As a Londoner with a keen appreciation for both the traditional and cutting-edge, Richard Brendon was the perfect go-to for Corinthia London’s afternoon tea. His Superstripe collection is a bold, modern graphic, made in Stoke-on-Trent with traditional techniques that have been perfected over hundreds of years. Learn more about the indulgent tradition of afternoon tea and get a designer’s take on the city…
How did you end up creating crockery?
It was a fortunate accident really! I was studying product and furniture design at Kingston University. As part of my commute to my part time job in a pub, I would pass by the antiques market on Portobello Road in West London. What used to strike me during my outings down Portobello Road were the number of beautiful antique saucers piled high, without their matching teacups. Eventually my curiosity got the better of me and I went into one shop to ask why this was the case. Perhaps obvious to some, but given the delicate nature of the teacups and the frequency with which they're used, they were more likely to break, and only the saucers would remain. I took a pile home with me to work out what could be done about this rather sad tale. This is the beginning of the Reflect Collection: by making a teacup with a reflective surface (either gilded gold or platinum) and placing this on the saucer, it immediately breathed new life into the intricate and beautiful antique designs. Not only that, but it allowed these antiques to live in a contemporary setting, and hopefully they will be cherished by generations to come. I learned a tremendous amount about the history of British ceramics by designing this collection. I went to Stoke-on-Trent, I met manufacturers and kind of fell in love with the place, it’s had a rough time over the last 50 years. I became particularly inspired to do something more contemporary with the wonderful skills and craftsmanship they have there.
Being set up in London, does the city itself influence you?
Absolutely, I think London is a phenomenally inspiring place to be, it’s right at the forefront and the cutting edge of creativity. There are amazing things happening all around you which is inspiring in itself, but we’ve also got incredible museums. For a lot of what I do, I seek inspiration from the past, and actually just the fabric of the city from the road layouts and beautiful old maps and architecture is an inspiration.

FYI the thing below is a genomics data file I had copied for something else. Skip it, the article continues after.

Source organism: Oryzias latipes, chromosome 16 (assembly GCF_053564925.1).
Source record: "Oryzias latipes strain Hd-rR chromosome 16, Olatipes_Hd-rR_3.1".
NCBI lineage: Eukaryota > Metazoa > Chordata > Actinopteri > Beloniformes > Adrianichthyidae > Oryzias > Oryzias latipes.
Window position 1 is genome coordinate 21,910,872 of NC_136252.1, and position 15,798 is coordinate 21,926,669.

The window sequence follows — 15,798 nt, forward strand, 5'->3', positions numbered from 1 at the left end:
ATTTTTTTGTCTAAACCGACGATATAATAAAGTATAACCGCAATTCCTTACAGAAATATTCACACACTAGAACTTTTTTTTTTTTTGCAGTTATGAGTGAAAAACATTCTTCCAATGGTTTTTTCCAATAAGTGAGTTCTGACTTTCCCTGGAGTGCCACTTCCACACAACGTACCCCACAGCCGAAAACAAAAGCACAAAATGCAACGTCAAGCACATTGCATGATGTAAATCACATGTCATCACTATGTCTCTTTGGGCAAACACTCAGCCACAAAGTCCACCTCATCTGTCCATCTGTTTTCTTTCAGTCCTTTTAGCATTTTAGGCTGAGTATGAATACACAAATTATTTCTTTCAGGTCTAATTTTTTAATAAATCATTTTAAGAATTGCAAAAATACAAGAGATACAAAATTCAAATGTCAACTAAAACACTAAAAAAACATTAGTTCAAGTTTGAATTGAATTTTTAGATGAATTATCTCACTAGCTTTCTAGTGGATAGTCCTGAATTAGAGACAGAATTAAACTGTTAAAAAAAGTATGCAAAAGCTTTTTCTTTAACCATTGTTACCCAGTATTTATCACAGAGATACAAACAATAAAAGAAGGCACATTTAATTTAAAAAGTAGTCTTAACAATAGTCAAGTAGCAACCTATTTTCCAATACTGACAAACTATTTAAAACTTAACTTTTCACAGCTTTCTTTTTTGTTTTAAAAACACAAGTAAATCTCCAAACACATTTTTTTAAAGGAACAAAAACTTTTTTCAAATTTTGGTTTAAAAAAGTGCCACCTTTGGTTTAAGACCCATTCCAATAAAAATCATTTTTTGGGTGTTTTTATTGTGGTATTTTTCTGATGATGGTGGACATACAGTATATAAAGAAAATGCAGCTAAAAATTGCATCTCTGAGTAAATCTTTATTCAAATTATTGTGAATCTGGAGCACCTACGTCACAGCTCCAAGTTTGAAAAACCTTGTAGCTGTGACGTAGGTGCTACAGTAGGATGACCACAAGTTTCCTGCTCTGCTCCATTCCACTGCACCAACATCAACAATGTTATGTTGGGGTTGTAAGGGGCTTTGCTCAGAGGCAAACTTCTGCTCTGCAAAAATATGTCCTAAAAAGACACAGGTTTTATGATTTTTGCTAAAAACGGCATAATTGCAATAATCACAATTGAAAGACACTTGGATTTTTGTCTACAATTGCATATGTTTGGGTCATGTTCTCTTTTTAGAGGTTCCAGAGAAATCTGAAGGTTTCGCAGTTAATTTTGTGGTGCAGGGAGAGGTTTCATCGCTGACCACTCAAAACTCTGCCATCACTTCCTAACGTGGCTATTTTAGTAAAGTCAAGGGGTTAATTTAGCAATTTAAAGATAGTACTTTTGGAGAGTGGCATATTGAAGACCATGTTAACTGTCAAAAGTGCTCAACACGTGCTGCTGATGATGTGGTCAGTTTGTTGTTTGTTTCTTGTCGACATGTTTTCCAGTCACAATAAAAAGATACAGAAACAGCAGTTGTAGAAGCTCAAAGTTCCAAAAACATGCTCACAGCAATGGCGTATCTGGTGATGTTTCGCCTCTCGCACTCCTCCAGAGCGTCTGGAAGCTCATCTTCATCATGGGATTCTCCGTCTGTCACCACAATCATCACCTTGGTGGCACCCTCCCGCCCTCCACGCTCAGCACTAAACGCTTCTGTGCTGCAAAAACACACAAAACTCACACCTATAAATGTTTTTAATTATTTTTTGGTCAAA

Speaking of museums, which are your favourites?
I have lots of favourites! Sir John Soane’s Museum is an incredible place. In addition, the courtyard at the Wallace collection is a really lovely hidden gem. The V&A is my number one go-to; they’ve even let me walk up and down the middle of the cases a few times so you can see things you can’t see from the front.
How do you approach a brief for something like afternoon tea?
Afternoon tea should be fun, it’s a special occasion, and not something most people do every day, so I wanted to include a bold pattern to really elevate the whole experience.
How did you settle on a design for Corinthia?
The Superstripe Collection is a collaboration with a great company called Patternity. Back in 2013 they held an exhibition called Pattern Power Superstripe while I was considering this idea of repositioning British Bone China, so it was the perfect combination. We created something that was very contemporary but still timeless, and we’ve since adapted it for Corinthia Hotel London. The grey pieces tie into the interior of the hotel, while the red is obviously a refence to the beautiful Baccarat chandelier that hangs in the Crystal Moon Lounge.